The rain was very heavy by the time I reached the Bank, and as water and the electronics in a camera do not mix that well, I joined the few remaining commuters walking into the Bank station to head home.
The Festival of Britain – Land Travelling Exhibition
If you have followed the blog for a few years, you will know that I am really interested in the Festival of Britain. The primary site for the festival in 1951, was on the Southbank, in the area between County Hall and Waterloo Bridge.
There were though festival sites all across the country, as the intention was for the country to be involved, not just a London centric festival.
Each of the main festival exhibitions had their own festival guide book. All were based on the same format and design as the Southbank festival site, but with a different colour to the cover page where the Abram Games famous festival emblem featured.
I have been trying to collect all the festival guide books for some years, and I recently got hold of a copy of the guide book for the travelling element of the 1951 exhibition:
This guide book covered the land travelling exhibition, which visited Birmingham, Leeds, Manchester and Nottingham. As the land travelling exhibition, this would reach major inland cities, where the exhibition on an old aircraft carrier covered major coastal locations (link to this at the end of the post).
The introduction provides the background to the travelling exhibition:
“The Festival Exhibition is visiting four of our major inland centres of industry: Manchester, Leeds, Birmingham and Nottingham. It is therefore appropriate that the main theme of this Exhibition should be the British people and the things they make and use: our past and present achievements in technology and industrial design, and how these provide us to day with manifold opportunities to enrich our daily lives.
The things that will be seen in this Exhibition are not ordinary, average products, but some of the best things that this country is producing at the present time. They are things that we can be proud of, that can inspire and fill us with confidence in the future; and they are a challenge to British industry to emulate the achievements shown here.”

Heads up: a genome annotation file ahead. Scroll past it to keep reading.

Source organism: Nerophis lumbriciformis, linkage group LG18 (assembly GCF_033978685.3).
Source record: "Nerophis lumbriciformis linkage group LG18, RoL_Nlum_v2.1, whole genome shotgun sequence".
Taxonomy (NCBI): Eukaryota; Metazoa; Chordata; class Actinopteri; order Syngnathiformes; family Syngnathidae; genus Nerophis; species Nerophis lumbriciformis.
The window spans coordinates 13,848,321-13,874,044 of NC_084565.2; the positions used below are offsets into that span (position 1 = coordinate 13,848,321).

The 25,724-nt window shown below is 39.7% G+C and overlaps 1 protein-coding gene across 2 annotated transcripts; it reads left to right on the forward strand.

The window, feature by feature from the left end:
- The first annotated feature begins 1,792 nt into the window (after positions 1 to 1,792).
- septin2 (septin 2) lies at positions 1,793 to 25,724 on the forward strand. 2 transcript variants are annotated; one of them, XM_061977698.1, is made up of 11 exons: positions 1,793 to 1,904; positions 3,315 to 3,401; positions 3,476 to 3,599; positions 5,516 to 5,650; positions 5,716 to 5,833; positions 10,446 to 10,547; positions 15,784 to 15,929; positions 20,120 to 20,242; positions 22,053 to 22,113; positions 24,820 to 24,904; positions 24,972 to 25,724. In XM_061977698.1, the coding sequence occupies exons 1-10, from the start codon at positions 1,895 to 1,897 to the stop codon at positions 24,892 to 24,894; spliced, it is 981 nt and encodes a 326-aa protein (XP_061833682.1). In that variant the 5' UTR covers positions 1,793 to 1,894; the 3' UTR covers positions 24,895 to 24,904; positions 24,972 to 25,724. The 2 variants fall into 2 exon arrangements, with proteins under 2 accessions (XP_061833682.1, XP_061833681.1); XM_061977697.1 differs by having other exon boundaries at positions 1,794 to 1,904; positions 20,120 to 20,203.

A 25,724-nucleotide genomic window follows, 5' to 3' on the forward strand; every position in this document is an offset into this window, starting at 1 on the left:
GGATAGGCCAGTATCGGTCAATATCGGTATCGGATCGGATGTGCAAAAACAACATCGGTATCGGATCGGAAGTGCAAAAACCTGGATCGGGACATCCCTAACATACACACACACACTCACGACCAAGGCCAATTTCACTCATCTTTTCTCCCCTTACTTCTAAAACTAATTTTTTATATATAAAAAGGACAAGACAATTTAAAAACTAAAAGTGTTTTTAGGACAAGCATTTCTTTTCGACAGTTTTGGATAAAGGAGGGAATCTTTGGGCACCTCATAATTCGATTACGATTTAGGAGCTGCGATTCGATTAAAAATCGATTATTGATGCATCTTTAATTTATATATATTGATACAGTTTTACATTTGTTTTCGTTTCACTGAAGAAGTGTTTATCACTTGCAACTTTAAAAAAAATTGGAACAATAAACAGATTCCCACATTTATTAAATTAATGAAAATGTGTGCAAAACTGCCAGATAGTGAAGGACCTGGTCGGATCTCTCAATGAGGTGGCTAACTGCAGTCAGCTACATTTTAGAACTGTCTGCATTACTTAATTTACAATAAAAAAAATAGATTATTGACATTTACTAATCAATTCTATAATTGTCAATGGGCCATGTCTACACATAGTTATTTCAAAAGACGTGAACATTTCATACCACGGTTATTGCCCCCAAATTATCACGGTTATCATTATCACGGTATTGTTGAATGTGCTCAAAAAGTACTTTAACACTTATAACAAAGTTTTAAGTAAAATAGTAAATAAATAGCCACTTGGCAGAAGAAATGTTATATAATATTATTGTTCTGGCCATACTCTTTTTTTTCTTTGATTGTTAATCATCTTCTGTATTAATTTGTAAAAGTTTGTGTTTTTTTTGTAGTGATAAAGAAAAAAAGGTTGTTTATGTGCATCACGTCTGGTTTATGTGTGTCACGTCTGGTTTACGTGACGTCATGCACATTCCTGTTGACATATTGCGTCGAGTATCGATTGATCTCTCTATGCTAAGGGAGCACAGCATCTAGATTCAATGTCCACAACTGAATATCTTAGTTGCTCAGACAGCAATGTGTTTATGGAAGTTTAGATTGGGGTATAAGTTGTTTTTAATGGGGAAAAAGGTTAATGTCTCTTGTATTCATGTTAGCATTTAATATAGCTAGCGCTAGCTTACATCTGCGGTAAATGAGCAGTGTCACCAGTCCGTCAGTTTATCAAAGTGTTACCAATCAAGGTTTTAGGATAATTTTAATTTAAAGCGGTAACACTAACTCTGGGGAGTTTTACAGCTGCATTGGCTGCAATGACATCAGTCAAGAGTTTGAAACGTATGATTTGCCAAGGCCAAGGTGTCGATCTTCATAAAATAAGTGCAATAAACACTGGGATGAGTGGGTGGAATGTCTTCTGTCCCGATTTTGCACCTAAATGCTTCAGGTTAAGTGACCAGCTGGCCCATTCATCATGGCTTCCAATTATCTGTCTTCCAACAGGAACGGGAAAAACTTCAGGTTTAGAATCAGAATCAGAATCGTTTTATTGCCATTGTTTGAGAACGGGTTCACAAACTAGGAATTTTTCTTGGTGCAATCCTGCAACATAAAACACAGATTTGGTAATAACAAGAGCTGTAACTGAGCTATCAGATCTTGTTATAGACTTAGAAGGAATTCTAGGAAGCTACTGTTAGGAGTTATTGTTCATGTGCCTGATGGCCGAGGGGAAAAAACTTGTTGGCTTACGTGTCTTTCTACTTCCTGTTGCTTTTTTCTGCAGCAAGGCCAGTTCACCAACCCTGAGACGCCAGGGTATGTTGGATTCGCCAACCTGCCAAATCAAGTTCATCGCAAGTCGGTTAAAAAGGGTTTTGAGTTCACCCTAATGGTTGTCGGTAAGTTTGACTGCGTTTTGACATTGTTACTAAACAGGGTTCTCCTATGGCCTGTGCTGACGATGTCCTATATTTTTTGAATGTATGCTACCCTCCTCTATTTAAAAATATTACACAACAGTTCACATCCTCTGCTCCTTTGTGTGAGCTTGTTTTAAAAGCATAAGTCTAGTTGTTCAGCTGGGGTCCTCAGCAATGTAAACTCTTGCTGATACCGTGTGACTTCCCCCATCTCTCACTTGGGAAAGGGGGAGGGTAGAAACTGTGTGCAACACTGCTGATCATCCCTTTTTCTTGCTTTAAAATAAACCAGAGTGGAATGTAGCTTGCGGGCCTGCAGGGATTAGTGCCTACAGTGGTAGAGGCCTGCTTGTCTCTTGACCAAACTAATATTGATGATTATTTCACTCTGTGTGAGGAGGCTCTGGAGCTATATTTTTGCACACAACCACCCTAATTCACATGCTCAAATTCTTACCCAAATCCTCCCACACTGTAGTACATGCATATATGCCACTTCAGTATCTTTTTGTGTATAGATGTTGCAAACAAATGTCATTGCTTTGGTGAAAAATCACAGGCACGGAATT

For a travelling exhibition, this was a complex undertaking with thousands of display items grouped into sections as the visitor walked through the exhibition.
The themes were: Materials and Skill, Discovery and Design, People at Home, People at Play, People at Work, People Travel, and the route and individual displays within each section are shown in the following double page map from the guide book:
The focus on technology and industrial design was appropriate for the locations of the exhibition as these were still major industrial centres. It also followed the overall theme of the future, presenting an optimistic view of the future following years of war, rationing and austerity. An attempt to show what the country could make, as there was still an urgent need to reduce imports, grow exports and sell for foreign currency, and to provide a unifying experience which would involve everyone across the country.
Unlike the Southbank Festival guide book, which contained long written sections describing the displays, the guide book for the Travelling Exhibition was mainly a catalogue of all the individual items on display, however it does contain some brilliant drawings of the exhibition areas.
The following image is titled “The Façade”, and shows the main entrance to the exhibition:
The image looks as if it is a Hollywood film premier rather than an exhibition of technology and industrial design.
The timetable for the travelling exhibition was as follows:
- MANCHESTER – At the City Hall, Deangate. Open from Thursday, 3rd May to Saturday, 26th May inclusive
- LEEDS – On Woodhouse Moor (Woodhouse Lane and Raglan Road Corner), Leeds. Open from Saturday, 23rd June to Saturday, 14th July inclusive
- BIRMINGHAM – At the Bingley Hall, King Alfred’s place. Open from Saturday, 4th August to Saturday, 25th August inclusive
- NOTTINGHAM – At Broadmarsh, Lestergate, Nottingham. Open from Saturday, 15th September to Saturday, 6th October inclusive.
The exhibition was open seven days a week, with a morning start, and closing at 11:00 pm, including Sunday, although on Sunday’s the exhibition opened at 2:30pm, as I assume there was still an expectation that people would be going to church on a Sunday morning.